Back to Back Letter of Credit: How does it work? Definition, Advantages, And More

It is the form of documentary credit where the first party uses a letter of credit to secure another Letter of Credit facility. It uses two letters of credit for one financial transaction.

The sellers use this option to secure a credit facility by pledging the credit received from the buyer’s bank. It may work as an alternative to a transferrable letter of credit with some different features.

A back to the back letter is often used by the middleman or sellers outsourcing raw materials in large quantities.

It is not necessary to inform the buyer in the first place about issuing another letter of credit. The seller or the first beneficiary of the prime credit remains the ultimate obligator for the trade terms.

How does it work?

Once two parties agree on trade terms, they proceed for a documentary credit as financial security and mode of payment. In many cases, the seller may not be the producer of the goods.

In other cases, the seller may need to outsource large raw material quantities and make upfront payments. One option for sellers to obtain the credit is to utilize the prime letter of credit received from the buyer.

The seller uses the prime or master LC as a pledge to obtain a secondary credit facility in favor of the supplier or actual manufacturer.

The supplier receives the financial security of the payment and proceeds with the manufacturing or raw material supplies as per needs.

The middleman or the seller can then fulfill the trade order to the first buyer and receive the payment in the form of a master LC.

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The terms specified in the back to back LC should ideally be the same as in the master LC. It creates consistency in the trade agreement and the sub-contract.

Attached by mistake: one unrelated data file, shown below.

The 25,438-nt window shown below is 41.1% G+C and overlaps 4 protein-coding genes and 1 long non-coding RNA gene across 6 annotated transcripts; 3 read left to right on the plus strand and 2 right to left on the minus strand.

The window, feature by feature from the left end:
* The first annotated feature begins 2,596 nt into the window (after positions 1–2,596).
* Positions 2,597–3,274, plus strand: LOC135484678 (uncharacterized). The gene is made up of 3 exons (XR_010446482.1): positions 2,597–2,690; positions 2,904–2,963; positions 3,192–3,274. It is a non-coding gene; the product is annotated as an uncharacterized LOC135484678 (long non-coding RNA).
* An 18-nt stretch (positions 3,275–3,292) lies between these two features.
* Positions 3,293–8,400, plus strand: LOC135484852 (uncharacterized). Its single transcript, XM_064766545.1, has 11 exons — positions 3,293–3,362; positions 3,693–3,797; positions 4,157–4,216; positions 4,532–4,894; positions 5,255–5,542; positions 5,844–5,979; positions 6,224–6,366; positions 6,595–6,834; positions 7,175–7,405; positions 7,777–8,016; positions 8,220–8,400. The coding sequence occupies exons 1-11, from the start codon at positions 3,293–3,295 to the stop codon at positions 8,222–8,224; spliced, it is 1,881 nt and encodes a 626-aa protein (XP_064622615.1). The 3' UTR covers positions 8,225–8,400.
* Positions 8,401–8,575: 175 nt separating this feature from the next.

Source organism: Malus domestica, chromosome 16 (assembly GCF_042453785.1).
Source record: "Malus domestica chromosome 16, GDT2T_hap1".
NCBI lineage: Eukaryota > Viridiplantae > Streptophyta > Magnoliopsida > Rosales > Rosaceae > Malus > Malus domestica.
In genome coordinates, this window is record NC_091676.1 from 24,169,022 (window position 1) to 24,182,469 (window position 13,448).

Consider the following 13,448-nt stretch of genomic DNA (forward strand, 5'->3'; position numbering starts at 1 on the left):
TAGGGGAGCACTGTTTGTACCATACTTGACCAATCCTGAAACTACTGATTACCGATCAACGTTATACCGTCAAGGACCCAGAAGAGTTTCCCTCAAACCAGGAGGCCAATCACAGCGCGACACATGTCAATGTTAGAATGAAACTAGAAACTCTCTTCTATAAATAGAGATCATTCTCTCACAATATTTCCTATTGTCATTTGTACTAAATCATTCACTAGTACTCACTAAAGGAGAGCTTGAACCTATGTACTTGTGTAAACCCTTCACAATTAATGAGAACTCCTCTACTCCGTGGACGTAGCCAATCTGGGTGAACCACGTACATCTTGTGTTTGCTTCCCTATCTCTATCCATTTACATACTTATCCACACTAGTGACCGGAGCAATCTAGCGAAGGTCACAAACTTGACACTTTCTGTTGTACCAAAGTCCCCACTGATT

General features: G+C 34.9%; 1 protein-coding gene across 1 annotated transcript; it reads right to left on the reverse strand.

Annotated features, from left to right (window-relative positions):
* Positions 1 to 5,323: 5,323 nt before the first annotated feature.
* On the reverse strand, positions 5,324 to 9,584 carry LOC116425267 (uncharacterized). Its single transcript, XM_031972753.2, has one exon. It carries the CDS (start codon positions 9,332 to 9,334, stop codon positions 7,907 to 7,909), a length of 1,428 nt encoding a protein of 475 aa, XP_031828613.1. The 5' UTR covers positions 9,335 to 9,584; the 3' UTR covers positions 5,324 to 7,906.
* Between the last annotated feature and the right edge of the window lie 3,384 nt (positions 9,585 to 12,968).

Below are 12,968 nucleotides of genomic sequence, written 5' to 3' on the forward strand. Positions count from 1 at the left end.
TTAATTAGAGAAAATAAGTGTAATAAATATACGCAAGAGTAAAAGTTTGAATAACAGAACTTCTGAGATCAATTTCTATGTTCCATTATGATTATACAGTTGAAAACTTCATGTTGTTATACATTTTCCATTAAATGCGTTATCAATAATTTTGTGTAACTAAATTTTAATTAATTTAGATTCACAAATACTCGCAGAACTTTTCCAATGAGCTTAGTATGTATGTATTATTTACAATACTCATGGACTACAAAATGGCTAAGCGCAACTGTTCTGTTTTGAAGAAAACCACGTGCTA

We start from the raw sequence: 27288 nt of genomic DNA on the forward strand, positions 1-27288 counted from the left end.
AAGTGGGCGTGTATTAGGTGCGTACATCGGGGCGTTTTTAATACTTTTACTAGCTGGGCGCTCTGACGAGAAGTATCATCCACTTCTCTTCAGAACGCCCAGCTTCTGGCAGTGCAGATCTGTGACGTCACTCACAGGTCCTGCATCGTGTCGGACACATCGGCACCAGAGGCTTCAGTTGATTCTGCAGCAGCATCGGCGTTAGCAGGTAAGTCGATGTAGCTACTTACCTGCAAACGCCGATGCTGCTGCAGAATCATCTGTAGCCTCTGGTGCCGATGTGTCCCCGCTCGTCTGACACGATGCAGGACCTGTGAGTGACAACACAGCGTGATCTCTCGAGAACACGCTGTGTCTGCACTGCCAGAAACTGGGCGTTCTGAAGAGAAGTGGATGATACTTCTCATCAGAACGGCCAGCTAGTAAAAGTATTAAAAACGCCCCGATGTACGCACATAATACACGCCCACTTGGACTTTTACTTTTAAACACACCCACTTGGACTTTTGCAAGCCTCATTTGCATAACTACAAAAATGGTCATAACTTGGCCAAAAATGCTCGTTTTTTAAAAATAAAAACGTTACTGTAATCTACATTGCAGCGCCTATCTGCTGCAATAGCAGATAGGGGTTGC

However, the seller will certainly change the amount and due dates to fulfill the primary order requirements.

Back to back LC is one of the collateral to secure a sub-ordinate credit from another bank. However, it does not ensure that the second bank will oblige to the seller’s credit application.

The second bank will also appraise the seller’s creditworthiness before approving the back to back letter of credit.

Example of a Back to Back Letter of Credit

Suppose a trading company C in the UK secures a commercial order of garments from another company B in Germany. The trading company C can locally produce the garments or outsource the order to another company A in China.

All three parties in this trade will look for financial assurance. Back to back LCs can solve the problem for all three parties.

Company B in Germany will approach its bank and issue a master LC in favor of C in the UK. Company C will use the master LC to secure back to back LC in favor of A in China.

The amount, delivery period, transaction terms, and other clauses will be adjusted to create room for the order fulfillment for both parties A and C in this case.

The trading company will ship the garments to B in Germany and release the back to back LC. Upon receiving the garments the company B’s bank will release the master LC.

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The timing of a triangular trade agreement plays a critical role. Also, the middleman needs to adjust the pricing to create margin or commission.

Advantages of Back to Back Letter of Credit

If done appropriately, back to back LCs can reduce the financial complexities in large international trades. Trading companies, brokers, and middleman agents all work similarly.

They often lack access to credit facilities directly. A mast LC provides collateral to pledge against a back to back LC providing greater flexibility.

As with other forms of LC, back to back LCs help facilitate international trades. The creditworthiness of the first buyer can be used to obtain a secondary credit. It offers wider trading opportunities to brokers and agents with limited resources.

Disadvantages of Back to Back Letter of Credit

The complexities involved in back to back LC are substantial. There are several banks and financial institutes involved in back to back LCs. It is essentially transferring the creditworthiness of one client to another.

The issuing bank of master LC appraises their applicant as in any other form of documentary credit. The issuing bank of back to back LC, however, would require more security than relying on a documentary credit.

Some key issues with back to back LCs can be:

  • The second bank may not approve the credit with an LC as collateral.
  • The timing of documentary clearances can be critical.
  • The second bank would require the credit profile of the broker or a line of credit.
  • Amendment, rejection, or delay in back to back LCs can delay the actual trade transactions affecting all three parties in the trade agreement.
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